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Matt Ridley is the author of provocative books on evolution, genetics and society. His books have sold over a million copies, been translated into thirty languages, and have won several awards.

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Archive for date: 06-2012

The zoo inside you

Microbes and worms that are necessary for the immune system to work

My latest Mind and Matter column in the Wall Street Journal:

One of the delights of science is its capacity for showing us that the world is not as it seems. A good example is the startling statistic that there are at least 10 times as many bacterial cells (belonging to up to 1,000 species) in your gut as there are human cells in your entire body: that "you" are actually an entire microbial zoo as well as a person. You are 90% microbes by cell count, though not by volume-a handy reminder of just how small bacteria are.

This fact also provides a glimpse of the symbiotic nature of our relationship with these bugs. A recent study by Howard Ochman at Yale University and colleagues found that each of five great apes has a distinct set of microbes in its gut, wherever it lives. So chimpanzees can be distinguished from human beings by their gut bacteria, which have been co-evolving with their hosts for millions of years.

High IQ heritability would testify to environmental equality

How twin studies silenced their critics

My latest Mind and Matter column for the Wall Street Journal:

These days the heritability of intelligence is not in doubt: Bright adults are more likely to have bright kids. The debate was not always this calm. In the 1970s, suggesting that IQ could be inherited at all was a heresy in academia, punishable by the equivalent of burning at the stake.

More than any other evidence, it was the study of twins that brought about this change. "Born Together-Reared Apart," a new book by Nancy L. Segal about the Minnesota study of Twins Reared Apart (Mistra), narrates the history of the shift. In 1979, Thomas Bouchard of the University of Minnesota came across a newspaper report about a set of Ohio twins, separated at birth, who had been reunited and proved to possess uncannily similar habits. Dr. Bouchard began to collect case histories of twins raised apart and to invite them to Minneapolis for study.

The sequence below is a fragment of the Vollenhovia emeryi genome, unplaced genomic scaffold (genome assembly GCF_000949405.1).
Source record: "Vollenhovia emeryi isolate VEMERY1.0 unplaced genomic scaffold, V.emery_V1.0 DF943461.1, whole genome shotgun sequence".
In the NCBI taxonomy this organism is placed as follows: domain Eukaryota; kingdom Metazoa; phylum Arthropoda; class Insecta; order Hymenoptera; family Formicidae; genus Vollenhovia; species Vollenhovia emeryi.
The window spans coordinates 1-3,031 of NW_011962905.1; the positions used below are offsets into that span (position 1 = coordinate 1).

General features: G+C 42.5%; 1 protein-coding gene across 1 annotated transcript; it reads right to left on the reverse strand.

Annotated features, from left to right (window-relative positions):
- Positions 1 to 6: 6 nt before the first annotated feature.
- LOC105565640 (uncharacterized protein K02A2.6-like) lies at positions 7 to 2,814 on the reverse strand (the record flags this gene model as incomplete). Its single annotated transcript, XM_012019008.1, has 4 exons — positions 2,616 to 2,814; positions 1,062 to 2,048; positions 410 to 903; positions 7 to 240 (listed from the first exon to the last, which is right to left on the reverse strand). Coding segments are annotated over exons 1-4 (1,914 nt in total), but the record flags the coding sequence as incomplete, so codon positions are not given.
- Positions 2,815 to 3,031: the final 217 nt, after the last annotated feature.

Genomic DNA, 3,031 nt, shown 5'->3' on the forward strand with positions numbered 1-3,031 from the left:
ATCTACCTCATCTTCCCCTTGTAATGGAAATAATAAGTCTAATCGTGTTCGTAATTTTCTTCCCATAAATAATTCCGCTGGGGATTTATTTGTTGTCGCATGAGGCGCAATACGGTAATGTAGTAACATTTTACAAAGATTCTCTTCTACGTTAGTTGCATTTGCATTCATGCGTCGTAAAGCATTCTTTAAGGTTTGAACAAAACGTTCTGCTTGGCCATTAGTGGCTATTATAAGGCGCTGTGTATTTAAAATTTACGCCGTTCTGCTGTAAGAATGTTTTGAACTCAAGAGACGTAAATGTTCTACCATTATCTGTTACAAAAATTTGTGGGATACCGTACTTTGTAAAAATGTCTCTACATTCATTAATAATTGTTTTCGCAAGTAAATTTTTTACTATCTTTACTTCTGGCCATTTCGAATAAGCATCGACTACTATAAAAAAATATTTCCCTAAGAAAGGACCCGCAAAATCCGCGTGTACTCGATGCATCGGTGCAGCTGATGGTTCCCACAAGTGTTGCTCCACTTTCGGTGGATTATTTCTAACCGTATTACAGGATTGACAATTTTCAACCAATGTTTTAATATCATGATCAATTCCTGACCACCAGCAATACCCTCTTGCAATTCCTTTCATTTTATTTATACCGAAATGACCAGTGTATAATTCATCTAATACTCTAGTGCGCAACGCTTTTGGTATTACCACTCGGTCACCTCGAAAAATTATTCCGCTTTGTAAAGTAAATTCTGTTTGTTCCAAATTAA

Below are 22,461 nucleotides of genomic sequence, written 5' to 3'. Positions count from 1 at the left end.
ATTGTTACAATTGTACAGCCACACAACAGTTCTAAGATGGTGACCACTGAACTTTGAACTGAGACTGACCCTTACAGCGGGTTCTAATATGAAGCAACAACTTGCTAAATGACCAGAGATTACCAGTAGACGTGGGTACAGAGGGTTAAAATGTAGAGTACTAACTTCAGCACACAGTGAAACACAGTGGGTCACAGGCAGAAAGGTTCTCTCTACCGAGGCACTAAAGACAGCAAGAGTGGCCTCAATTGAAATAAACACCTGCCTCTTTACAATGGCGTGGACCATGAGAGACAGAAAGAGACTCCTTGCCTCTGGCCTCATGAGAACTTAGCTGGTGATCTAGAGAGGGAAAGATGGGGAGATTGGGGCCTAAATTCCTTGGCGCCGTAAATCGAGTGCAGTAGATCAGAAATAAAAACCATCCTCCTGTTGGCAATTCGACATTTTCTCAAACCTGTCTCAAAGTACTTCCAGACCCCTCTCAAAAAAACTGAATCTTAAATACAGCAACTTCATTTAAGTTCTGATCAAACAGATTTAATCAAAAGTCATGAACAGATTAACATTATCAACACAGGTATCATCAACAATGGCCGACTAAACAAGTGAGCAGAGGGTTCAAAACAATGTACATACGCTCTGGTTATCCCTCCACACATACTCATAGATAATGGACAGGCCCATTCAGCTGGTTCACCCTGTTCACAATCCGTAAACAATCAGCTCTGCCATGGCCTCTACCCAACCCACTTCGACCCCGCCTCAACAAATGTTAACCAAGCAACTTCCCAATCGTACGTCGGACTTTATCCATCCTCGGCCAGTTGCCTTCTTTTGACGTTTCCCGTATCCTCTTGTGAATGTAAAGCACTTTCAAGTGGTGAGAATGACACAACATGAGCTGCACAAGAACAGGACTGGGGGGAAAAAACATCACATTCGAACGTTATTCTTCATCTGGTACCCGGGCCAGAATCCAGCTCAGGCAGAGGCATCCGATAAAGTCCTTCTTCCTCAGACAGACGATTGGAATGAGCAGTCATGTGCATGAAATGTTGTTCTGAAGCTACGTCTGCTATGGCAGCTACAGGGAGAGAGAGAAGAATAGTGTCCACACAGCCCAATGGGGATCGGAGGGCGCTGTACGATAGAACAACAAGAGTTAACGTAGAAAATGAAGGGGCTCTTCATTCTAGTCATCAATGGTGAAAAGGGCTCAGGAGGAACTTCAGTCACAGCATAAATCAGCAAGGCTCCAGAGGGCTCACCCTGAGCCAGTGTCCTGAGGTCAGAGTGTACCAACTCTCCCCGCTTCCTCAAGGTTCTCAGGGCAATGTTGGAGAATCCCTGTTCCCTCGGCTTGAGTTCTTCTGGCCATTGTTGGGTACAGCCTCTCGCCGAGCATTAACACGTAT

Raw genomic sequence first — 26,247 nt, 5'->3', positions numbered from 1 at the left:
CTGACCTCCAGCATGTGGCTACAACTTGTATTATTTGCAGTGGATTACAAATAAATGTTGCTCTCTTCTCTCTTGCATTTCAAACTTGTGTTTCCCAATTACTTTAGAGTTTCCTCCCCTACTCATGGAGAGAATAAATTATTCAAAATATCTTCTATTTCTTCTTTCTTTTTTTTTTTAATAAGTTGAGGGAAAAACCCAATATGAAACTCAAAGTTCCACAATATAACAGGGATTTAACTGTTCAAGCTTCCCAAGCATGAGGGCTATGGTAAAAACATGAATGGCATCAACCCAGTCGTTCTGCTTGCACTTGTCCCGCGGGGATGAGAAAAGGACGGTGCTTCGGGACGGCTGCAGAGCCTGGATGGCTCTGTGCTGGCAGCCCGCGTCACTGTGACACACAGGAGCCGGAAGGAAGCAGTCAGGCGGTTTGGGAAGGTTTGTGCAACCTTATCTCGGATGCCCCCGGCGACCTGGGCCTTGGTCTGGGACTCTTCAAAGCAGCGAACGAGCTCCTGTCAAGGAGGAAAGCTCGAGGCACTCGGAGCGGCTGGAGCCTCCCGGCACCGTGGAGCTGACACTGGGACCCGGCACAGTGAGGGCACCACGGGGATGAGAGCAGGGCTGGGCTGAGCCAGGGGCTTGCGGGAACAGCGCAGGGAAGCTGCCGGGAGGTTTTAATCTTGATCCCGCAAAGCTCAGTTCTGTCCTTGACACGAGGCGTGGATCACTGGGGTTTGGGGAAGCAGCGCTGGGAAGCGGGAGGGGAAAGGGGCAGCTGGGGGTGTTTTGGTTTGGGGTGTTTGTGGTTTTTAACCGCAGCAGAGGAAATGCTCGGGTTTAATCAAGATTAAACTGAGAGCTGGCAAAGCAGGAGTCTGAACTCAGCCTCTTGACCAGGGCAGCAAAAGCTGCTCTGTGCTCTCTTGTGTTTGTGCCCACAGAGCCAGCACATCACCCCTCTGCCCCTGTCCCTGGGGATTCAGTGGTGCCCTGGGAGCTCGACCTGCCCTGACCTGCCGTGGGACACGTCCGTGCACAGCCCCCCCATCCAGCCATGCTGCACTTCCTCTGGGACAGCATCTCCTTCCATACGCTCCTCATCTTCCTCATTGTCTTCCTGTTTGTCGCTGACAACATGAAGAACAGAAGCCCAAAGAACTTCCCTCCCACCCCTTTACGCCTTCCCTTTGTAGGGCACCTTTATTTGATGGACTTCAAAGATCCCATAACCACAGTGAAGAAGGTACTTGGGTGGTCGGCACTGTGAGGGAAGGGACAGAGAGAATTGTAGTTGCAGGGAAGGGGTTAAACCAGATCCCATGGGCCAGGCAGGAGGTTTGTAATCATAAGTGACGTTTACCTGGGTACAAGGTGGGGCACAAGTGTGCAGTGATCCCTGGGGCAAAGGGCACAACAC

Planetary boundaries are in practice arbitrary

Technology leads people to live more lightly on the land

My latest Mind and Matter column for the Wall Street Journal:

Part of the preamble to Agenda 21, the action plan that came out of the Rio Earth Summit of 1992, reads: "We are confronted with a perpetuation of disparities between and within nations, a worsening of poverty, hunger, ill health and illiteracy, and the continuing deterioration of the ecosystems on which we depend for our well-being."

Do Human Beings Carry Expiration Dates?

Few people get past 115, though many live to 100

Update: a couple of small corrections inserted in square brackets below. Thanks to Stephen Coles of UCLA.

My latest Mind and Matter column in the Wall Street Journal